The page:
Europe: Copenhagen Ponders Cannabis Decriminalization, Coffee Shops

In its glory days, the Copenhagen neighbourhood of Christiania was known as the place to go to purchase cannabis. It even had a "Pusher Street" where vendors sold their wares. But a conservative Danish government cracked down on Christiania's hash sellers in 2003, and six years later, the Copenhagen city government is starting to wonder whether that was a mistake.

https://stopthedrugwar.org/files/christiania-entrance.jpg
entrance to Christiania, Copenhagen (courtesy Wikimedia)
The City Council's Social Affairs Committee has issued a report on cannabis policy and is calling on the council to seriously consider decriminalization as a means of reducing gang violence. Since the crackdown on Christiania, the hashish trade has been pushed out into the rest of the city, with police admitting that much recent gang violence is linked to the geographical expansion of the trade.

The report called on the council to consider decriminalization as "a possible alternative" to prohibition. It found that cannabis prohibition has neither lessened use rates nor reduced crime related to its sale. It also noted that "easy access to cannabis has not been shown to lead to more users or addicts."

The report was largely based on the Global Cannabis Commission Report published by the British Beckley Foundation. That report sought "more rational and effective" approaches to cannabis control.

The go-ahead for the report came in February, when the Social Democrats, the largest party on the council, joined with the Social Liberals, the Red-Green Alliance, and the Socialist People's Party to approve it. The three smaller parties already backed the legal sale of cannabis in small quantities for personal use, or "the Amsterdam model," but the Social Democrats are not willing to go that far.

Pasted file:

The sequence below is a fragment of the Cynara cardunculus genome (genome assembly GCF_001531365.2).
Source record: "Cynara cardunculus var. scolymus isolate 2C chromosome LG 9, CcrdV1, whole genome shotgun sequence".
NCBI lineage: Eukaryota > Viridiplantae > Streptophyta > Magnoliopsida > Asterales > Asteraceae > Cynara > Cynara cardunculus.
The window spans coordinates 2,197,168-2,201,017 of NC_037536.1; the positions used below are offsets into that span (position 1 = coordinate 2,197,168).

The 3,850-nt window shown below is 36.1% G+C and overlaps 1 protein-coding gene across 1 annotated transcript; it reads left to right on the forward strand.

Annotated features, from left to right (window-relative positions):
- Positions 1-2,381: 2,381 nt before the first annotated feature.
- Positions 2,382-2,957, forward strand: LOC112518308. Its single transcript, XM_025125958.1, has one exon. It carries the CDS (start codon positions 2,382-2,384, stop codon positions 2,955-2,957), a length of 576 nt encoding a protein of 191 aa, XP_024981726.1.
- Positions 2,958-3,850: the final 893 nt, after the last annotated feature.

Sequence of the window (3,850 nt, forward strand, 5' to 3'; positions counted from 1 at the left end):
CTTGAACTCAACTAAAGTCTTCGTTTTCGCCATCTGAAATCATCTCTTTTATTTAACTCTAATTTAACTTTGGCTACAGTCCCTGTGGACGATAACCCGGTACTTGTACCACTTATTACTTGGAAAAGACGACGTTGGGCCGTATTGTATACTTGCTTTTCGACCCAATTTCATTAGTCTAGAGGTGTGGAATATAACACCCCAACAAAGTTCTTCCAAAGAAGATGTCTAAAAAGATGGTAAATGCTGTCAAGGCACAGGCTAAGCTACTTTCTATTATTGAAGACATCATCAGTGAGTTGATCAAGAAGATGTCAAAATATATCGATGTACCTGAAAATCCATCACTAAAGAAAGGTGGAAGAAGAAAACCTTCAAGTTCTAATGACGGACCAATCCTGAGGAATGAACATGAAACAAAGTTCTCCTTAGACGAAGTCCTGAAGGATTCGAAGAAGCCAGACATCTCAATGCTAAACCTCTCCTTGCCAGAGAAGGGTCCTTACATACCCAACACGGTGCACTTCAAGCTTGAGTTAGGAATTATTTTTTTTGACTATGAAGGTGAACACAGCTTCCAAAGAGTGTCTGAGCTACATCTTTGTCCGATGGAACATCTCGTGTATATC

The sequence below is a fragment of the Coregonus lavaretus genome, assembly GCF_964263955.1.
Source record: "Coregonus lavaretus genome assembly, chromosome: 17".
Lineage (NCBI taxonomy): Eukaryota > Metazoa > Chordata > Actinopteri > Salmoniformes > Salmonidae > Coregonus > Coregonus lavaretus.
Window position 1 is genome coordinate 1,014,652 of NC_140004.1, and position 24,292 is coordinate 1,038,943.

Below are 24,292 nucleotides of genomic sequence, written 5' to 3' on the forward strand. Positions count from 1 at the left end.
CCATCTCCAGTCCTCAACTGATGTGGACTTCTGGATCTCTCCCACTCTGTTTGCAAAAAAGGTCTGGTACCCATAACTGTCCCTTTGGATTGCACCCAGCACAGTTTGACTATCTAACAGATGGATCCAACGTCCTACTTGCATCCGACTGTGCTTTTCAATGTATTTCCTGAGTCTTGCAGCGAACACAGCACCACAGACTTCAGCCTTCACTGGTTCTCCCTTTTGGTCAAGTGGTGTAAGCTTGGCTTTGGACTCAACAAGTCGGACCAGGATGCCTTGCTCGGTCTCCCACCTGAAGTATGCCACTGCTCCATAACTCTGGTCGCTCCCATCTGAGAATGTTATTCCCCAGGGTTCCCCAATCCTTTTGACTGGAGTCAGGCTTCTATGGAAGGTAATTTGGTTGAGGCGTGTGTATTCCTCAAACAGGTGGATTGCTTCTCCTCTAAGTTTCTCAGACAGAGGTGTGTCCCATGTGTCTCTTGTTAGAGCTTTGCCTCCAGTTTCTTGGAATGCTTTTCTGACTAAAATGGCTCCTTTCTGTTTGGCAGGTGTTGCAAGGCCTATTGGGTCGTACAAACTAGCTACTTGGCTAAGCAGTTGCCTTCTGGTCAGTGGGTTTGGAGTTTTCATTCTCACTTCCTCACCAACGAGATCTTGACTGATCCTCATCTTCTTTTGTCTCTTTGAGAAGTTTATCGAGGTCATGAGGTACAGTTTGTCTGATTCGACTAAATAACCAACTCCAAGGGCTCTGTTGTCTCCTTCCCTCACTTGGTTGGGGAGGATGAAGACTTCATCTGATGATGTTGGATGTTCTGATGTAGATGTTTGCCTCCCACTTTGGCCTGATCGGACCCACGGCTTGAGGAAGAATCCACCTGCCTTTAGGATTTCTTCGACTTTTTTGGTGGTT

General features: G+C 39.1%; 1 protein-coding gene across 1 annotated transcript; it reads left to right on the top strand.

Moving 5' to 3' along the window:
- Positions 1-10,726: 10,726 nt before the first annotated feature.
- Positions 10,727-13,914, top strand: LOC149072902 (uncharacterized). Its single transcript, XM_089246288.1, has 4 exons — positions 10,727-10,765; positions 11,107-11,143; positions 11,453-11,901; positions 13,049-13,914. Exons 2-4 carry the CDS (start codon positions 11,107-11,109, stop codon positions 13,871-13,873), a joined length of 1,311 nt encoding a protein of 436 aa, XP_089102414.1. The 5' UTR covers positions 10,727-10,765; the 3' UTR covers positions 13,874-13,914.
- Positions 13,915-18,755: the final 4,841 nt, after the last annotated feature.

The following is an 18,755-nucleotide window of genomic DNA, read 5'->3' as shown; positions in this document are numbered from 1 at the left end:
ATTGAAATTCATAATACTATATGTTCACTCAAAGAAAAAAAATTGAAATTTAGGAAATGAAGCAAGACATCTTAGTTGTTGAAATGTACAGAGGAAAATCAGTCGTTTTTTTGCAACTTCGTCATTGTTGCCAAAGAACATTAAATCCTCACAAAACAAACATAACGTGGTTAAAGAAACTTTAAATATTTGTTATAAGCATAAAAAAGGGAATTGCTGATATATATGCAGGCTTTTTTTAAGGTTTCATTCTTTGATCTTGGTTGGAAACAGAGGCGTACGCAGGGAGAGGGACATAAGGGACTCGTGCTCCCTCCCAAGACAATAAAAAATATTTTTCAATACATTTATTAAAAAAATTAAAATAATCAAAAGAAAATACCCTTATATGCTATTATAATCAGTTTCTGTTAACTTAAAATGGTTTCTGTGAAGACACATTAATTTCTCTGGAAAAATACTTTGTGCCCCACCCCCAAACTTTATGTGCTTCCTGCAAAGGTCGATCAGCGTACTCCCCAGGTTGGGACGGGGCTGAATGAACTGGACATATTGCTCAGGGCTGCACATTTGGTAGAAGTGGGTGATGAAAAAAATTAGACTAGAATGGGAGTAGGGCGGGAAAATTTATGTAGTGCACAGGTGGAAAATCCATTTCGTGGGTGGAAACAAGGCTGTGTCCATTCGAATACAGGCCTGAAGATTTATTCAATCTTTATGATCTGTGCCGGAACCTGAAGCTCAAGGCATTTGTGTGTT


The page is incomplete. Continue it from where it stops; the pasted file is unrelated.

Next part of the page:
According to the Copenhagen Post, a recent poll found 59% support for Amsterdam-style cannabis cafes. Still, Social Democrats social affairs spokesman Thor Gronlykke told the newspaper his party would only support a model that aims to limit the number of abusers and addicts.

The Red-Green Alliance is ready to go much further. It has long supported the Amsterdam model and has campaigned for cannabis to be legalized and sold as freely as alcohol and tobacco are now.

"It's completely ridiculous that police use more time and energy looking for clumps of cannabis at Christiania than they do finding the people behind human trafficking," wrote Mikkel Warming, deputy mayor for social affairs, on the party's website. "The legalization of cannabis would get rid of a huge part of gangs' income base."

Decriminalization is also supported by Liberal Party council candidate Lars Dueholm. If he wins a seat on the council, decriminalization would become even more likely.

"For me there are two important reasons to decriminalise cannabis," he said. "One is the fact that we're pouring millions, if not billions, of kroner into gang pockets because they're the only ones selling hash when it's illegal."

Still, even if the Copenhagen City Council approved decriminalization and/or cannabis cafes, the measure would have to win approval by the Danish parliament.

Permission to Reprint: This article is licensed under a modified Creative Commons Attribution license.
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Great to see some rational

Great to see some rational thinking going on there.
I really hope it has a chance of passing. The more countries handle it this way, the better.

yeh definately, people will

yeh definately,
people will do drugs simple as, its just a matter of where we get them because we will get them one way or another
I for one love cannabis, and if the government wont sell it to me, someone else will!

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